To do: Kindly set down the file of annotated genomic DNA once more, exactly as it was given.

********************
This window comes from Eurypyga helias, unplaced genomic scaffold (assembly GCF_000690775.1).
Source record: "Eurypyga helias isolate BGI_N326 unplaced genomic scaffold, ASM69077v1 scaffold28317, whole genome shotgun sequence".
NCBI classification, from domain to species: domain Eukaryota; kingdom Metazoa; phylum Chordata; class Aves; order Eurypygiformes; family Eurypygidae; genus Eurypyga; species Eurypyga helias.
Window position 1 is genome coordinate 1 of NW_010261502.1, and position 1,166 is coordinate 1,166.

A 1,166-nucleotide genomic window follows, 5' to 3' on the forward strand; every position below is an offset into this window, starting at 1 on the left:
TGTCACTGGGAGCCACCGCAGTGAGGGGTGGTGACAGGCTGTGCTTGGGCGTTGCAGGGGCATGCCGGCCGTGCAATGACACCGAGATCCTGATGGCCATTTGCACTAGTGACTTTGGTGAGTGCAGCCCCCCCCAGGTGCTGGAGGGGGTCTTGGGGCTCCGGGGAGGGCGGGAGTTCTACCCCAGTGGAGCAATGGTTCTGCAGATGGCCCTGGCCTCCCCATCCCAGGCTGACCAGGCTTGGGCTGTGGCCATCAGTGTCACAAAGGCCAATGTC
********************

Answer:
This window comes from Eurypyga helias, unplaced genomic scaffold (assembly GCF_000690775.1).
Source record: "Eurypyga helias isolate BGI_N326 unplaced genomic scaffold, ASM69077v1 scaffold28317, whole genome shotgun sequence".
NCBI classification, from domain to species: domain Eukaryota; kingdom Metazoa; phylum Chordata; class Aves; order Eurypygiformes; family Eurypygidae; genus Eurypyga; species Eurypyga helias.
Window position 1 is genome coordinate 1 of NW_010261502.1, and position 1,166 is coordinate 1,166.

A 1,166-nucleotide genomic window follows, 5' to 3' on the forward strand; every position below is an offset into this window, starting at 1 on the left:
TGTCACTGGGAGCCACCGCAGTGAGGGGTGGTGACAGGCTGTGCTTGGGCGTTGCAGGGGCATGCCGGCCGTGCAATGACACCGAGATCCTGATGGCCATTTGCACTAGTGACTTTGGTGAGTGCAGCCCCCCCCAGGTGCTGGAGGGGGTCTTGGGGCTCCGGGGAGGGCGGGAGTTCTACCCCAGTGGAGCAATGGTTCTGCAGATGGCCCTGGCCTCCCCATCCCAGGCTGACCAGGCTTGGGCTGTGGCCATCAGTGTCACAAAGGCCAATGTC